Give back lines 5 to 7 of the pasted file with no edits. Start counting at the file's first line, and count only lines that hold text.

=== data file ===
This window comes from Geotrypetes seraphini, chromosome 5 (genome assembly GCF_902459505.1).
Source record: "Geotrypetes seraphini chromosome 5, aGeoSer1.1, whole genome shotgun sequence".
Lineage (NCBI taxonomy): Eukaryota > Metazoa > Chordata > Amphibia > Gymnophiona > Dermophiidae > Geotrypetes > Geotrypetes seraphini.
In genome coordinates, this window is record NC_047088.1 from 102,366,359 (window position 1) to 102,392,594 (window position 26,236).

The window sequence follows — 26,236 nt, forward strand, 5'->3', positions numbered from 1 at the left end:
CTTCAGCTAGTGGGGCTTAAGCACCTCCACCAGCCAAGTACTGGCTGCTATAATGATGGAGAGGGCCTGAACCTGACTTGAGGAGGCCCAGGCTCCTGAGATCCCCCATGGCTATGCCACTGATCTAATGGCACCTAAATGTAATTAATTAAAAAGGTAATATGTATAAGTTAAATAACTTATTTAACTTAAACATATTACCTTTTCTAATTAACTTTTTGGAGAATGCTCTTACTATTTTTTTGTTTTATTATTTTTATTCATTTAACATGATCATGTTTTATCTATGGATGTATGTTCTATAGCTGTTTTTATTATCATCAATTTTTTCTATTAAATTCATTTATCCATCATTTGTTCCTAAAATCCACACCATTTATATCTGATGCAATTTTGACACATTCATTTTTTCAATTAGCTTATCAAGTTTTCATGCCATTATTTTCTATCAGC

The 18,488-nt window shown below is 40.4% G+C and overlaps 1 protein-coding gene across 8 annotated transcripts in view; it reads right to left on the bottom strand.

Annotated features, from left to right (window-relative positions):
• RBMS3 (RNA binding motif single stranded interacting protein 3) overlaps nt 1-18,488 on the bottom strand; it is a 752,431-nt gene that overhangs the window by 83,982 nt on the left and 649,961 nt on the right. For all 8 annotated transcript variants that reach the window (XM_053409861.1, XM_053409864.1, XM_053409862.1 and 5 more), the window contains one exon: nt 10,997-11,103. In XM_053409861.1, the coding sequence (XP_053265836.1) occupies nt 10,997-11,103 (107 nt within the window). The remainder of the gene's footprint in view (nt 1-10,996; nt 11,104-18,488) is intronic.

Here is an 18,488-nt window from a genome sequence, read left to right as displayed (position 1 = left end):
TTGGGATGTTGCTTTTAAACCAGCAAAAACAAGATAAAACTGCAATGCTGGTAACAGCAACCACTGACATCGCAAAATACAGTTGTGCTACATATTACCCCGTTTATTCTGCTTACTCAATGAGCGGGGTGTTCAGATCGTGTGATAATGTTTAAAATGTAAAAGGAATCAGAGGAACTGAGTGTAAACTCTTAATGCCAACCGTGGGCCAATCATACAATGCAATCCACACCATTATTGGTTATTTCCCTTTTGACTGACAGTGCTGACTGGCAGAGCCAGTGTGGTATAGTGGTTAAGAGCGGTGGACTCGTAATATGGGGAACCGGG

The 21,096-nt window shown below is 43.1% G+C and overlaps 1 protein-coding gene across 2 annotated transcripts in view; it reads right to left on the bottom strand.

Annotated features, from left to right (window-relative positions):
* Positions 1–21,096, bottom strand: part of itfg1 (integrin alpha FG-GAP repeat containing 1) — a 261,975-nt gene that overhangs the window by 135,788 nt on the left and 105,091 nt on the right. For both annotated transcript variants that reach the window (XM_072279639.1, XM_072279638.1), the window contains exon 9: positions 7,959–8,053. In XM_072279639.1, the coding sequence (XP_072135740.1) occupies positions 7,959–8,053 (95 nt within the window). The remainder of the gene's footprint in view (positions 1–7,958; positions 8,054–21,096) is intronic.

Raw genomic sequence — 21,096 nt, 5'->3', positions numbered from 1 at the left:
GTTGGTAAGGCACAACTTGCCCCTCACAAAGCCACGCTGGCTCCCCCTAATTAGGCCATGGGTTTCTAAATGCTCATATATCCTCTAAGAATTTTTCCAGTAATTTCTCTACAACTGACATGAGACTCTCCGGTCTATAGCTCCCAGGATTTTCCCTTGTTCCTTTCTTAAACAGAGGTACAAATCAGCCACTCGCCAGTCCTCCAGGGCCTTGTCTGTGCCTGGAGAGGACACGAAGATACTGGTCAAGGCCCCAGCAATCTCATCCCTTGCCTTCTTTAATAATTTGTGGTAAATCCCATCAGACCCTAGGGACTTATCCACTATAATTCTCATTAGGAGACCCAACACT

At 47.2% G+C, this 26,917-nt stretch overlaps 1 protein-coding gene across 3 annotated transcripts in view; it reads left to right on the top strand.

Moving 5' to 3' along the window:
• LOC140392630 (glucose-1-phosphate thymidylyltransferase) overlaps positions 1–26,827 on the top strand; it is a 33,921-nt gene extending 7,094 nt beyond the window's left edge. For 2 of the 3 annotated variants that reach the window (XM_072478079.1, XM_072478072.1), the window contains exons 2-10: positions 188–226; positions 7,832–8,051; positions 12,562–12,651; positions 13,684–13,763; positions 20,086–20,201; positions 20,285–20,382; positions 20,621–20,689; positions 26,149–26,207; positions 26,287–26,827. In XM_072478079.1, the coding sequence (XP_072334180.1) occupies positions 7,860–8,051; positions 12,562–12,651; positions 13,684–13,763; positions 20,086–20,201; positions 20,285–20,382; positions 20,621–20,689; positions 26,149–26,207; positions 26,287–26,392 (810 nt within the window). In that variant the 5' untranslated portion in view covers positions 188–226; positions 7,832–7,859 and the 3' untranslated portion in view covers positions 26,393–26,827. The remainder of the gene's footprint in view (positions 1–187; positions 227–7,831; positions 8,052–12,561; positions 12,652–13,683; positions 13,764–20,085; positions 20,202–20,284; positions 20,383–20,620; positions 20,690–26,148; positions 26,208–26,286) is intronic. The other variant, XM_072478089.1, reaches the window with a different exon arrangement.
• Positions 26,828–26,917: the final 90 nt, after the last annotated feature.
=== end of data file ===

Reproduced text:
The window sequence follows — 26,236 nt, forward strand, 5'->3', positions numbered from 1 at the left end:
CTTCAGCTAGTGGGGCTTAAGCACCTCCACCAGCCAAGTACTGGCTGCTATAATGATGGAGAGGGCCTGAACCTGACTTGAGGAGGCCCAGGCTCCTGAGATCCCCCATGGCTATGCCACTGATCTAATGGCACCTAAATGTAATTAATTAAAAAGGTAATATGTATAAGTTAAATAACTTATTTAACTTAAACATATTACCTTTTCTAATTAACTTTTTGGAGAATGCTCTTACTATTTTTTTGTTTTATTATTTTTATTCATTTAACATGATCATGTTTTATCTATGGATGTATGTTCTATAGCTGTTTTTATTATCATCAATTTTTTCTATTAAATTCATTTATCCATCATTTGTTCCTAAAATCCACACCATTTATATCTGATGCAATTTTGACACATTCATTTTTTCAATTAGCTTATCAAGTTTTCATGCCATTATTTTCTATCAGC

The 18,488-nt window shown below is 40.4% G+C and overlaps 1 protein-coding gene across 8 annotated transcripts in view; it reads right to left on the bottom strand.